By Laura McHale Holland
I never meant to leave him like that. I was driving to the mall to exchange some shoes that were too tight, and I just forgot he was there. Then I got sidetracked by all those end-of-summer sales. And then I saw my friend Rosie in the Starbucks line and I stopped to chat. I finally came out loaded up with goodies galore—flip flops, a new swimsuit, v-neck T’s, even some wading pool toys. It wasn’t until I opened the Camry’s door that I remembered he was there, because I saw him. Dead as a doornail in his car seat. Oh, what a shock. I mean, I killed my daughter’s baby.
At first I could barely see or breathe; the gravity of the situation hit me like a head-on collision. I sat in the driver’s seat, sun beating through the windshield, and leaned over the steering wheel. I sat there sweating like a pig and wishing I could just erase the last hour. I couldn’t move. I couldn’t even make a sound. But then I must have gone on automatic pilot or something because all of a sudden I was on the freeway, heading home.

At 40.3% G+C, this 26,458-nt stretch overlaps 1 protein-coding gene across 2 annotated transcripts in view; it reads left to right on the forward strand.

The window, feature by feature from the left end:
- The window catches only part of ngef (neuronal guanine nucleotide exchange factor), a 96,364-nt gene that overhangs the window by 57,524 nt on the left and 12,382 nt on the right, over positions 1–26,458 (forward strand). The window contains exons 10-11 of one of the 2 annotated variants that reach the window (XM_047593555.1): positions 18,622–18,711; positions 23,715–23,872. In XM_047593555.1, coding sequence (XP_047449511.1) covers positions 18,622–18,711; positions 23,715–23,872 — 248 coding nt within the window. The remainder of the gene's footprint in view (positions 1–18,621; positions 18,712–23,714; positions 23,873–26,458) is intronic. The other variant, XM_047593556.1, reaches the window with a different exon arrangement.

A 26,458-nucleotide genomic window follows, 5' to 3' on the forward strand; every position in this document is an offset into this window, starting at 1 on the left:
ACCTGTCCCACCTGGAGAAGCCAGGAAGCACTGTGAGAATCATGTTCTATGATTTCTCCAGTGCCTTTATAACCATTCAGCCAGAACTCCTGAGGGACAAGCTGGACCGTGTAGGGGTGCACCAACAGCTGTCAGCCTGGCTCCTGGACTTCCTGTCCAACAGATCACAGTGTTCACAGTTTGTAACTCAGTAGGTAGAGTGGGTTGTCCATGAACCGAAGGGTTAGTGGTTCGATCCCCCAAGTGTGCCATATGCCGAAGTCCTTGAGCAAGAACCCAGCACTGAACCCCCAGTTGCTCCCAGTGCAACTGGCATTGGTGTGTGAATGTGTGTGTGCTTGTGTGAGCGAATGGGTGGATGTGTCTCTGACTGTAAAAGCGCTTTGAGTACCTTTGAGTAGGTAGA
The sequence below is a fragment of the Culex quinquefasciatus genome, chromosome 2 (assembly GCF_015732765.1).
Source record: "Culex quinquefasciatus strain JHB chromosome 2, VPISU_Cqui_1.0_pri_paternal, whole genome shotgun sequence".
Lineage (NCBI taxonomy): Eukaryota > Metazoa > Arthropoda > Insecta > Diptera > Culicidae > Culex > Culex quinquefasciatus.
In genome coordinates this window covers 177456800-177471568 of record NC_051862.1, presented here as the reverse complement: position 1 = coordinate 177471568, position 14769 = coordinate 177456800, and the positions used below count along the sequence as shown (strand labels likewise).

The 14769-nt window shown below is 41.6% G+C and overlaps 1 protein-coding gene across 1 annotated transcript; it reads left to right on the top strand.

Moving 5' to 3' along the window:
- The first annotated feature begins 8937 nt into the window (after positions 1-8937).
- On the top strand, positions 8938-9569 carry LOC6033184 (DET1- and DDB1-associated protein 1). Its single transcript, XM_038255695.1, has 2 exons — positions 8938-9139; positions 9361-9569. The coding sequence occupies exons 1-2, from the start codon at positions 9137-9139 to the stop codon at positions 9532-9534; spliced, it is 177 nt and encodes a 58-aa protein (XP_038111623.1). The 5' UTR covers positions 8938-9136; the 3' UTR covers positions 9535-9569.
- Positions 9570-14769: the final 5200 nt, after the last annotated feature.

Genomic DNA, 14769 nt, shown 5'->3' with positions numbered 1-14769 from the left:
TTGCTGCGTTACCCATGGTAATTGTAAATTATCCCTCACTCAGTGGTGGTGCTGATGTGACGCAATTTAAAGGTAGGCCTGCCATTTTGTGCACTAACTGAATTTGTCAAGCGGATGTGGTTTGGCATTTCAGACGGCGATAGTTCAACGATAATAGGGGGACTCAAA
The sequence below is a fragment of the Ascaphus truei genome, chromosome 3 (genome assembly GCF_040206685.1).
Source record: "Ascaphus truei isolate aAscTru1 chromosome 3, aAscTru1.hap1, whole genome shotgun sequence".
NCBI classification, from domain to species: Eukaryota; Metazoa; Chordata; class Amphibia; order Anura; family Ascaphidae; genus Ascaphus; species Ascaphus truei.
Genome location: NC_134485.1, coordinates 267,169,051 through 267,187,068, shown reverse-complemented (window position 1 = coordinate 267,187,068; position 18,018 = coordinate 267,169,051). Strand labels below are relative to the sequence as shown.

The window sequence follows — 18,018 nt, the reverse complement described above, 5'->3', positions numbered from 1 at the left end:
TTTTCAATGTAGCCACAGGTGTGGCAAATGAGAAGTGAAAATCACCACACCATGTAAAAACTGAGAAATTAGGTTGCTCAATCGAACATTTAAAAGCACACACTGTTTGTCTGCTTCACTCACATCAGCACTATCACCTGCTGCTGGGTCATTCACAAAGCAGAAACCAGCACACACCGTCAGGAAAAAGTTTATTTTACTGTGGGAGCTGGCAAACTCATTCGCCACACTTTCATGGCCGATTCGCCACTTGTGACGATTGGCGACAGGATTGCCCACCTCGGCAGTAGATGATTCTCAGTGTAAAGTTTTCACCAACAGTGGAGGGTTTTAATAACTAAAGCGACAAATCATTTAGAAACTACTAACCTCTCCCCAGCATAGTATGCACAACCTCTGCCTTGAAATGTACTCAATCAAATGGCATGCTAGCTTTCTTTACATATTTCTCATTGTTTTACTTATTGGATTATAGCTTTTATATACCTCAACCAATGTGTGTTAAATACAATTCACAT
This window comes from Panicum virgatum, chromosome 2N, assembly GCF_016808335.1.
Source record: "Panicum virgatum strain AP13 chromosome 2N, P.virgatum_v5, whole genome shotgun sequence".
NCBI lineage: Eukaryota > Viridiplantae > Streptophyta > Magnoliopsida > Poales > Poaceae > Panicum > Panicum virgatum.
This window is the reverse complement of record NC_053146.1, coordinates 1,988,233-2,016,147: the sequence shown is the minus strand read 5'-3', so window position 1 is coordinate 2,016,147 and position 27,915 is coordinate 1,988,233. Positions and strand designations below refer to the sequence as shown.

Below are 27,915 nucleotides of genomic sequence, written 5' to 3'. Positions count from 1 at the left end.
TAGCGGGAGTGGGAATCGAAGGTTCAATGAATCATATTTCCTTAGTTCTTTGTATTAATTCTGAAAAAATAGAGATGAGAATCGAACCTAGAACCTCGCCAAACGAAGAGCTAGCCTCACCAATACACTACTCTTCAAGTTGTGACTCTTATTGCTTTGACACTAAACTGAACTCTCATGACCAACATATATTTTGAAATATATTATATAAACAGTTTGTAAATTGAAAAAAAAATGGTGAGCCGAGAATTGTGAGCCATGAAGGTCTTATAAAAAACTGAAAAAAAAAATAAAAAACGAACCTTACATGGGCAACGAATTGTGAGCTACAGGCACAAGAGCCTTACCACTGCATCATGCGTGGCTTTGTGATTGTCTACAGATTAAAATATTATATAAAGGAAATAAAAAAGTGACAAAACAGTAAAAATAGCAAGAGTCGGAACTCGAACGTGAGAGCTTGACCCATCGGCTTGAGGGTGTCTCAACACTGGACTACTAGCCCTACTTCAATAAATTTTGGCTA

Once I pulled into my driveway, I lifted my grandson out of the car seat and talked to him just like I would have if we were coming home after an ordinary afternoon of errands. Then I put him down in his crib and sang him a lullabye that would always put him right to sleep with the sweetest smile on his face. I tucked his favoite stuffed bunny up by his shoulder just where he liked it, too.
When my daughter comes to pick him up, we’ll walk into the bedroom and find him cold, unresponsive. We’ll both be completely done in. What will I do when she cries out? When she picks up her baby and leans against me, sobbing? Should I say it might be SIDS? I can’t tell her I forgot her baby was in my car. If I do that, then she won’t have her mother’s shoulder to lean on as she goes through this. I have to give her that, at least.